Judge: Psychiatric care unconstitutional in Alabama prisons

MONTGOMERY, Ala. (AP) – A federal judge says Alabama is failing to provide constitutionally adequate psychiatric care for state inmates.

A 302-page decision released Tuesday by U.S. District Judge Myron Thompson comes in a lawsuit over the state’s treatment of prisoners with mental problems. Thompson calls the system “horrendously inadequate” and is ordering a new round of meetings to discuss a remedy.

The state has denied inmates receive inadequate mental health treatment. Commissioner Jeff Dunn sent out the following statement:

This order will require a broader conversation with our state leadership about how we can responsibly address the challenges facing the department.  While portions of the trial focused upon issues related to mental health care, it also highlighted many of the other challenges facing the department like our outdated facilities and our long-standing needs in the area of security.  We look forward to having an open and frank conversation with our state leadership about how to make meaningful investments into our department to ensure the safety of our staff, the security of our facilities and the well-being of those in our care.”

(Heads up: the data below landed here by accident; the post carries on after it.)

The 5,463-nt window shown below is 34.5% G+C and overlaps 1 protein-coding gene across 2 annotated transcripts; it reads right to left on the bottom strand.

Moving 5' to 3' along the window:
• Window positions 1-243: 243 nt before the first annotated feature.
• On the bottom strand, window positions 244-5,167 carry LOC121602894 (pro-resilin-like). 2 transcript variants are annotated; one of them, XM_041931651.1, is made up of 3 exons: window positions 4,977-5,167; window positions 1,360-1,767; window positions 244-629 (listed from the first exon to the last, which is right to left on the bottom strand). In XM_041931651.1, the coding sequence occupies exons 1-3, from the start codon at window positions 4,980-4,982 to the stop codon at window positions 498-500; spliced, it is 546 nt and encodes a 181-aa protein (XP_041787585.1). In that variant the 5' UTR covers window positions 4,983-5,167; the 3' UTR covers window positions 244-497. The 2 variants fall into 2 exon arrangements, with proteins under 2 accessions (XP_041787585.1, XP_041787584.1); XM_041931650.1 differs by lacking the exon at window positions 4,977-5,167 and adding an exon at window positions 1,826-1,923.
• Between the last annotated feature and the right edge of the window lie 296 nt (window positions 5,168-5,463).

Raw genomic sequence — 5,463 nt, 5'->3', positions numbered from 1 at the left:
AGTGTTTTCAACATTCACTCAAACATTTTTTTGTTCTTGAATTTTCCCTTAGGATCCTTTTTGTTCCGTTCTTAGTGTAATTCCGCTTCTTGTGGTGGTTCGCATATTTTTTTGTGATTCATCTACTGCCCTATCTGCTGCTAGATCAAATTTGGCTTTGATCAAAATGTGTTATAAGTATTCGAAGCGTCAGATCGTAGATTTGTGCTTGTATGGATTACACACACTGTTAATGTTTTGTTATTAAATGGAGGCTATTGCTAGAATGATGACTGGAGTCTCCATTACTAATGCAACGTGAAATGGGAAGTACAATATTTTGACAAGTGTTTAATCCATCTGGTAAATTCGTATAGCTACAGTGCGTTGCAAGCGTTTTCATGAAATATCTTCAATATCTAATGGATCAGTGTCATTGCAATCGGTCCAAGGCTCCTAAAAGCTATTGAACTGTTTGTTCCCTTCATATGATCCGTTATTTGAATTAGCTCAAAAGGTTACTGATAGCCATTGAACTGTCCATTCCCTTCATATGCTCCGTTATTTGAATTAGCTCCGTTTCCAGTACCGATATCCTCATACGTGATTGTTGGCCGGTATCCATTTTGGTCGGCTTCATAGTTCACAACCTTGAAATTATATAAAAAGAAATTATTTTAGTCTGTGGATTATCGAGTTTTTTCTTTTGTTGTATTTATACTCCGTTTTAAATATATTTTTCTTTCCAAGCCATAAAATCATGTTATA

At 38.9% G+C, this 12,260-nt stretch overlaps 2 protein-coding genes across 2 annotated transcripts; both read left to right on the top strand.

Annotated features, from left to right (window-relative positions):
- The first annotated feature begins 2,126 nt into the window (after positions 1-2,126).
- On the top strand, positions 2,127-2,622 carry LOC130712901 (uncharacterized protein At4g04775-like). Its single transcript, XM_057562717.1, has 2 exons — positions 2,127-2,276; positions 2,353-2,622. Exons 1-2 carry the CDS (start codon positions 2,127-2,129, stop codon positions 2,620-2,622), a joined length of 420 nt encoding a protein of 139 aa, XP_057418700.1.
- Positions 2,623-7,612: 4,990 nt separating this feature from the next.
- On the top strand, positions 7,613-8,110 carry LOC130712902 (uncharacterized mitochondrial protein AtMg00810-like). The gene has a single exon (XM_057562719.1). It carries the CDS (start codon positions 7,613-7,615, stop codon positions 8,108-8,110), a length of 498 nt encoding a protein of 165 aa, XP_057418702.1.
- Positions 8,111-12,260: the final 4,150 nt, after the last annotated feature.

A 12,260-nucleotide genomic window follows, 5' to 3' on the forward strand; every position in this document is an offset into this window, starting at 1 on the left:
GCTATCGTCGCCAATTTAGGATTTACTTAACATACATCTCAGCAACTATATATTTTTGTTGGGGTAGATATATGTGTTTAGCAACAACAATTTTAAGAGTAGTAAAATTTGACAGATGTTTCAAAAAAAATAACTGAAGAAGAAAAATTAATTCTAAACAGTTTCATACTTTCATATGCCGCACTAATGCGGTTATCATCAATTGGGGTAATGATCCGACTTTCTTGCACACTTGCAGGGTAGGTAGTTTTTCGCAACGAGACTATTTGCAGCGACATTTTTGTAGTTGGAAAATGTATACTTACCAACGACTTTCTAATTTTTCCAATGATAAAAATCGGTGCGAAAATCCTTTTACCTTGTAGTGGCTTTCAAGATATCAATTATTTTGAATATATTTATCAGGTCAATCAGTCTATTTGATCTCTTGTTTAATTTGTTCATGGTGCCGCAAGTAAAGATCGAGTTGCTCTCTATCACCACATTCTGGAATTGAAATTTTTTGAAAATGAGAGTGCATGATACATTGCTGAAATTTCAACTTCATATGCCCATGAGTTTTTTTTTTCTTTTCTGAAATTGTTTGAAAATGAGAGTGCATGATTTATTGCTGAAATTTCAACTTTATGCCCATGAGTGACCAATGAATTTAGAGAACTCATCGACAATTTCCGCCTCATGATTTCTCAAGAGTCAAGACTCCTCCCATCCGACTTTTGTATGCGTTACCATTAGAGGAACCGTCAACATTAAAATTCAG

Lawyers for inmates say they’re reviewing the decision and will comment later.

Thompson presided over a trial focusing on the psychiatric treatment of troubled inmates in Alabama prisons. One of the inmate witnesses killed himself days after testifying, prompting the state to agree to new suicide prevention methods while the trial continued.

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